Be Thankful We’re Not a Parliamentary Democracy

See this article from Canada, detailing why their gun rights community faces an uphill battle:

Then there’s the fact that Canada’s got a parliamentary form of government. In the U.S. the NRA can focus its attention on individual legislators, winning them over one by one.

In Canada, representatives have to vote with their party, or else they get kicked out of the party and can’t run in the next election. For Bernardo, that means instead of exerting all his power on one legislator at a time, he has to convince a whole party that his policies make sense.

Our systems has many flaws, but it’s easier for the determined to make a difference, even if they are determined minority. That’s not true in other systems, where political parties tend to dominate the political environment. We tend to think that’s the case here, but it’s not compared to other systems.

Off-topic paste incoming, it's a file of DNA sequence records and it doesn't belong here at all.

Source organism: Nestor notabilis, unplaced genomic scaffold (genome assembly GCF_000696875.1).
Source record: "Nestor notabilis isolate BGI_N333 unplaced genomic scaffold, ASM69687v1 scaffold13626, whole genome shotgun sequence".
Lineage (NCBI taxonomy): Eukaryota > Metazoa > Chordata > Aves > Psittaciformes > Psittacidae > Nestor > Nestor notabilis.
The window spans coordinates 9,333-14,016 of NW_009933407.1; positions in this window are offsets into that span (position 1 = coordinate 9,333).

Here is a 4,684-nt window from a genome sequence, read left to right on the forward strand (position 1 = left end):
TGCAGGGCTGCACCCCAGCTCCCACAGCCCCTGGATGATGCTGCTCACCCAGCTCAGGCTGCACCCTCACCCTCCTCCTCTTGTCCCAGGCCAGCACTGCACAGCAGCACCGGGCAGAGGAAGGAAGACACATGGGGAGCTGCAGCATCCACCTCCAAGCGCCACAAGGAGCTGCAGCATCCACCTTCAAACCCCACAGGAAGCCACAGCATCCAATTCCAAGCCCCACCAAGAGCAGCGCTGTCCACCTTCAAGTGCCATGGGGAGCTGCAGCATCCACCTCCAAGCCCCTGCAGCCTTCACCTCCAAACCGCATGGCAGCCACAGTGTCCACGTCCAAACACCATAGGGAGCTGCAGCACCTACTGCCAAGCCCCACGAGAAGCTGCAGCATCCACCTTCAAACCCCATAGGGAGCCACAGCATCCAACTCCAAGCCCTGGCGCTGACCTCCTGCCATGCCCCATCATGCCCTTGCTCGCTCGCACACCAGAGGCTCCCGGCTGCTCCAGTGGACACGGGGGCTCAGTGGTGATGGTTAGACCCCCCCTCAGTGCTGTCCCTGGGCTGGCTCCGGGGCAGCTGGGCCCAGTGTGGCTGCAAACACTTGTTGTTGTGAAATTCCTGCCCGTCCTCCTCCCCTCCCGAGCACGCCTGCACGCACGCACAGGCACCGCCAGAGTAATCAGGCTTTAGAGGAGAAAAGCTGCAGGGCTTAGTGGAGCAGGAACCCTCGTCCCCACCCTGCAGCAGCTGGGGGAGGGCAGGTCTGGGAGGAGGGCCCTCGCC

It’s also interesting the role campaign finance laws play, but I note Canada’s also apply to how much candidates can spend on elections. I would note that NRA’s model could work even under these limits, since NRA’s political power is more derived from electoral muscle than it’s ability to donate money to favored candidates, and communicate through independent expenditures.

2 thoughts on “Be Thankful We’re Not a Parliamentary Democracy”

  1. In the US, people think of parliaments as the equivalents of Congress. In reality, they are more like a standing Electoral College.

  2. Sounds like an opportunity. Instead of having to change the mind of one legislator at a time, all he has to do is to convince the party leadership that his policies make sense. The commie libs have been strategically using government pressure points against us for years. We can do the same to them. Sounds like the Canadian system, with its concentration of power, could be swiftly toppled from the top, instead of more slowly from the bottom.

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